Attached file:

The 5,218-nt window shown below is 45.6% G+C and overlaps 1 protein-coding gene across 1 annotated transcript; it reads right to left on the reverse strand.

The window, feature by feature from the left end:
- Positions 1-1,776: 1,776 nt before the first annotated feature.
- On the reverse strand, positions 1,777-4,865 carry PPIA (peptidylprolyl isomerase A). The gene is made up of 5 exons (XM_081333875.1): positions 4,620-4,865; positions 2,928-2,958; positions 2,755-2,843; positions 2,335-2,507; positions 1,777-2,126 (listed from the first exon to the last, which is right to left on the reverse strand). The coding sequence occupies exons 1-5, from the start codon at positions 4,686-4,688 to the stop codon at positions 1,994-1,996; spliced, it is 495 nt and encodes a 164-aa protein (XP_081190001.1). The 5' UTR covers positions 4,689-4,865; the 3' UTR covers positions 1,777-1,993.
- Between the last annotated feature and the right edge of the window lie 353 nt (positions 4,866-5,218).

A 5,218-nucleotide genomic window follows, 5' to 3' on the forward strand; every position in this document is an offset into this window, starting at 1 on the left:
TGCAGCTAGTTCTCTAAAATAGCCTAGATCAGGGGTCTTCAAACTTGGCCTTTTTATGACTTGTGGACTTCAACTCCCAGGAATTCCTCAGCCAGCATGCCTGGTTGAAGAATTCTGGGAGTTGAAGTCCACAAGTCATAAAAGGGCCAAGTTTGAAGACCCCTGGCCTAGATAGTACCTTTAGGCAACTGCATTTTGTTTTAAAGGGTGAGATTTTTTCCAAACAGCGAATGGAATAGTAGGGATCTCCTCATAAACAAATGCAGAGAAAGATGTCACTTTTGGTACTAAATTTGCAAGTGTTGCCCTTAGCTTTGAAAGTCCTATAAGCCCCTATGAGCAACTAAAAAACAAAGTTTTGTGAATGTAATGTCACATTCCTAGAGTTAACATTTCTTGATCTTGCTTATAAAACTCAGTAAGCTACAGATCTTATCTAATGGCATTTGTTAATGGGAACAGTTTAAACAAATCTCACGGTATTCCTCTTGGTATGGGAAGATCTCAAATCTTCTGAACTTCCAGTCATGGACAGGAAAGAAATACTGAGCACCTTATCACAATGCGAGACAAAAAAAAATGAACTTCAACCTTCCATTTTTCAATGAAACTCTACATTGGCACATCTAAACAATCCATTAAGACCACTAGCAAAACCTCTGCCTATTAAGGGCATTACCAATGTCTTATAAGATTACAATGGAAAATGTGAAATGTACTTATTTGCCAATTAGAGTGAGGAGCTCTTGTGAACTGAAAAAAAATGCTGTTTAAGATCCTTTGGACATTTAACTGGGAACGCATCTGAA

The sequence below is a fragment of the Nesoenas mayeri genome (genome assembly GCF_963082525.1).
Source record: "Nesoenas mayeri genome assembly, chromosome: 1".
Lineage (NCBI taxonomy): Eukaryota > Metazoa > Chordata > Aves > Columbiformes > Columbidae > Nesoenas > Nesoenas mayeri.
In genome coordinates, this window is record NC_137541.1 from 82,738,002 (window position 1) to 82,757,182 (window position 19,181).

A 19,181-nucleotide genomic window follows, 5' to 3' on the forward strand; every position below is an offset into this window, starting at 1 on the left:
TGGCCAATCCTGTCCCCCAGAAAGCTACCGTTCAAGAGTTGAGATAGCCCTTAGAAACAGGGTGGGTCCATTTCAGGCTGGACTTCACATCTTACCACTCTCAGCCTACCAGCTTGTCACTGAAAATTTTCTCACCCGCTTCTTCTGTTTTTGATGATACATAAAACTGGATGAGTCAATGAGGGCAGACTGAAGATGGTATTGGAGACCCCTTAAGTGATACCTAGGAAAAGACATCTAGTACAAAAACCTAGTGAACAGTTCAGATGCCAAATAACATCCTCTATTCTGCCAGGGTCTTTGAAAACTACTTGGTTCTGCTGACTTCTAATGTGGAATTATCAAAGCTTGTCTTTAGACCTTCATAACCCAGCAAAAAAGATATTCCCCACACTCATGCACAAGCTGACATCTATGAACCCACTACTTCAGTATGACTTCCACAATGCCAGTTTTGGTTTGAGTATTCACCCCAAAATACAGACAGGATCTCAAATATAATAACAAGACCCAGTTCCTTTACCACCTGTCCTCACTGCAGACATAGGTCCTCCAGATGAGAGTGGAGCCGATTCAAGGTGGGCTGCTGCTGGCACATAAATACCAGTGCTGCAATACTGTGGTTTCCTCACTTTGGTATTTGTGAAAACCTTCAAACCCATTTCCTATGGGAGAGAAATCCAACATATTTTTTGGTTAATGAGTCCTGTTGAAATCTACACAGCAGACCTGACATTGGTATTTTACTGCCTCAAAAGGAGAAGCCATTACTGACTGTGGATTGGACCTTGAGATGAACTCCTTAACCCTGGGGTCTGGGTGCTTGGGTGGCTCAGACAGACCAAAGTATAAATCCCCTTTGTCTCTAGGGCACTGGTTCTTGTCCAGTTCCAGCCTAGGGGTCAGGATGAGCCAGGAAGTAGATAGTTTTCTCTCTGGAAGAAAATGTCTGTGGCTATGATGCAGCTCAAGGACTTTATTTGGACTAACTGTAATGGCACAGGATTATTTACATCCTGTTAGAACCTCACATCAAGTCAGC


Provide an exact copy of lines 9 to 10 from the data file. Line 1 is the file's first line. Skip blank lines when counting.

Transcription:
Source record: "Nesoenas mayeri genome assembly, chromosome: 1".
Lineage (NCBI taxonomy): Eukaryota > Metazoa > Chordata > Aves > Columbiformes > Columbidae > Nesoenas > Nesoenas mayeri.